As Jiddu Krishnamurti once said, “it is no measure of health to be well adjusted to a profoundly sick society”, yet we often seem to prefer to make such adjustment than risk the exclusion that is perceived to come with living a healthy life.

Life is the most incredible gift we’ll ever be given. It is an adventure, something to explore to its fullest. We would do well not to waste it, and destroy life for everything else in the process, because we were afraid to let go of our habitual behavioural patterns. One of the tragedies of this culture is that we are so afraid to die that we never really live. We live with superficial relationships that lack dependency or depth, we live with money instead of connected relationships with all in our biosphere, and therefore we live in isolation rather than community.

..private ownership is a human story, and a relatively modern one at that.

Meaning that anyone wanting to fulfil what I believe to be the closest thing to a natural human right that we have – the opportunity to make your own nest and grow crops for yourself and your community – finds it almost impossible to do so, as the planning system is designed to protect the countryside from all humans, even those who only want to enrich it.

One group of Greeks called Free and Real, who have been heavily involved with Freeconomy Greece and with whom I stayed during the summer of 2011 in the north of Evia, are already in the process of doing just that, establishing a project very much in tune with the ideals extolled in this book.

I also believe that a human being must have, at least, the basic right to not believe in the story of money, just as much as an adult taxpayer will retain the right to not believe in the story of Santa Claus if they so wish. If other people want to use money, that’s their choice. But I don’t subscribe to the view that because some do, everyone therefore has to. Taxes, because they can only be paid in legal tender which most people can only obtain by trading their time in exchange for it, force people out of subsistence living and into the wage and market economy. Earthworms, trees or bees don’t pay taxes, or believe in the story of money, yet it doesn’t mean that they don’t play an absolutely essential role in life on Earth.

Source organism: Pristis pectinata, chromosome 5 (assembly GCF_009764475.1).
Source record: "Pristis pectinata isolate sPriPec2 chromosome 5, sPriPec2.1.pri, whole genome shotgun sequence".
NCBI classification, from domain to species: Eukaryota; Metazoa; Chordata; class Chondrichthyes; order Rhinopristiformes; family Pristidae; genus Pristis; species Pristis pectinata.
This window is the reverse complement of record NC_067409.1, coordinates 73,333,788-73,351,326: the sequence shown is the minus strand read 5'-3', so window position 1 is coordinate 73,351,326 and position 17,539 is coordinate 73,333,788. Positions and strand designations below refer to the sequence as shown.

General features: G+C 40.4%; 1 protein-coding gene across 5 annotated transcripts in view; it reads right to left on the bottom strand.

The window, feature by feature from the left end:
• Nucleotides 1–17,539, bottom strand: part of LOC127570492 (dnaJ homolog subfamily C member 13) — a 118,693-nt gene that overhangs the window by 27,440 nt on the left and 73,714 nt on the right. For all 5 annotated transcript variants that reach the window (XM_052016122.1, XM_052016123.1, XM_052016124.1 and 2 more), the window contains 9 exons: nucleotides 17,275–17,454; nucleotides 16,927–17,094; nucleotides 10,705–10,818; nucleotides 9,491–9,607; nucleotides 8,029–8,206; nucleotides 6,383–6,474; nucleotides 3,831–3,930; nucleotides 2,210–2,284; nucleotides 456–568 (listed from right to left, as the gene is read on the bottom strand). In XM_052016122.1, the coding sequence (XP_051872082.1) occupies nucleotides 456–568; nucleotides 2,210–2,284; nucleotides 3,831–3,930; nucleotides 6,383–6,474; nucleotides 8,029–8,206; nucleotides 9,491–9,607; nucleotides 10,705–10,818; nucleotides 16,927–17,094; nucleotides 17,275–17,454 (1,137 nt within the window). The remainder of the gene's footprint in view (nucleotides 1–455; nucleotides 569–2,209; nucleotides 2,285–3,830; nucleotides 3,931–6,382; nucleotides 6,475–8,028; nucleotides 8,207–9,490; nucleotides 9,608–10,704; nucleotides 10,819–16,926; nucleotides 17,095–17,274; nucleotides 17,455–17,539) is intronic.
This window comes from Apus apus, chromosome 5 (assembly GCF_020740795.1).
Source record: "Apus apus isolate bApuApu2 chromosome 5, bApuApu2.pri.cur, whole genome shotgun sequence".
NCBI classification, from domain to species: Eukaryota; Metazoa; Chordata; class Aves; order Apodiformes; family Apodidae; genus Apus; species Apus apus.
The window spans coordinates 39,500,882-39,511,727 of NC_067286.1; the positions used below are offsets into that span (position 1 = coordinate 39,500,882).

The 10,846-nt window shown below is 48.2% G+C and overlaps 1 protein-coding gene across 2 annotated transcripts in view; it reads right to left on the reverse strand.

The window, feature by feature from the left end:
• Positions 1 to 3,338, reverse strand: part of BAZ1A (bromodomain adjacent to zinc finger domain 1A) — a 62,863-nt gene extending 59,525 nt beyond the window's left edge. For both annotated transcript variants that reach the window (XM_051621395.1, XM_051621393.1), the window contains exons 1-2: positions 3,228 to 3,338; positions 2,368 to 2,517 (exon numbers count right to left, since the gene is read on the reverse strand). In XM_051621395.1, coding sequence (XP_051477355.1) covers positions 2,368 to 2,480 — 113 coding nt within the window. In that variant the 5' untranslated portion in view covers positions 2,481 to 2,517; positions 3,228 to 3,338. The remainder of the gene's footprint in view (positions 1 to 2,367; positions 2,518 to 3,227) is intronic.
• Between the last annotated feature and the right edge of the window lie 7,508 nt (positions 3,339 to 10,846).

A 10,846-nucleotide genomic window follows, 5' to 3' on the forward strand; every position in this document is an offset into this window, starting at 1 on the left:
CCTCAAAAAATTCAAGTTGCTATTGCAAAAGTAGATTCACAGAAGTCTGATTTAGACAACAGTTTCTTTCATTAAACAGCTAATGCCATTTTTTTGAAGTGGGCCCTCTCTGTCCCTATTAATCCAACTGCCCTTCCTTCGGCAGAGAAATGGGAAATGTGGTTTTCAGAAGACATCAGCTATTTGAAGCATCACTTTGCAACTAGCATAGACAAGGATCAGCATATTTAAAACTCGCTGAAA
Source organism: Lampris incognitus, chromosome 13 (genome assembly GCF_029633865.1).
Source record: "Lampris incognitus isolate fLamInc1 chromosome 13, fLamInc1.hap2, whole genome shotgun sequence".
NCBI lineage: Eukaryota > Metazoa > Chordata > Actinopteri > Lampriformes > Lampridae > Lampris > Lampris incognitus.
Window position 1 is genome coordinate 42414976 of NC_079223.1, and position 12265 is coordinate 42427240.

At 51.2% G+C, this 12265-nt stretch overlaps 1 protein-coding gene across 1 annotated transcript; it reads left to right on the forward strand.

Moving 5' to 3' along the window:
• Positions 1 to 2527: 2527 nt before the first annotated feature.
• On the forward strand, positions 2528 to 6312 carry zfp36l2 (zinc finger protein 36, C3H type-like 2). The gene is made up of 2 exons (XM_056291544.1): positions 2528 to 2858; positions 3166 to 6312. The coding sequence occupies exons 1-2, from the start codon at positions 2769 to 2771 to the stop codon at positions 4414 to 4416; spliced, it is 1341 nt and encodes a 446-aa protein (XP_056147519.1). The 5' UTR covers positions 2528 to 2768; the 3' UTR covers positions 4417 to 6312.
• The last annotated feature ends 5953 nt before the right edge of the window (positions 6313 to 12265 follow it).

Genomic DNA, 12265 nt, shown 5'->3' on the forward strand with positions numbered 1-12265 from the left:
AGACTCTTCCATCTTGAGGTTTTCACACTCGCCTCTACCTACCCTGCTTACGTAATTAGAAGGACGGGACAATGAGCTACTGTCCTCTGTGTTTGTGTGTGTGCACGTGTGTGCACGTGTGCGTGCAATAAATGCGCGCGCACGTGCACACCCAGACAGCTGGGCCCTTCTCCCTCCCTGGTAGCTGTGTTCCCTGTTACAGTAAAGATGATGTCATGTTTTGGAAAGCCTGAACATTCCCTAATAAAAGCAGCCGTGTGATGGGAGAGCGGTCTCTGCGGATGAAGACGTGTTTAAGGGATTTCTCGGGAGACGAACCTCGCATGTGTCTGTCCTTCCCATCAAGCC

I’d love my insurance in life to be that: community, friendship, interdependency, as part of a people who look after each other unconditionally, no matter what. Instead we opt for official documents that do nothing to increase the bonds between ourselves and our fellow humans.  lammas ness

ch. 5 labour and materials

We – the civilised – have been inculcated to believe that belong­ings are more important than belonging.

– Derrick Jensen, Endgame Volume

Our current way of living may be theoretically convenient, but if convenience turns out to be soul-destroying, is it still convenient? Modern economics does little for the human spirit; it has left many of us miserable and hating what we do every day. Contrary to what money’s most enthusiastic proponents would have you believe, it actually inhibits our sense of freedom, and through its mechanisms stops us from pursuing the things we really want to do in life.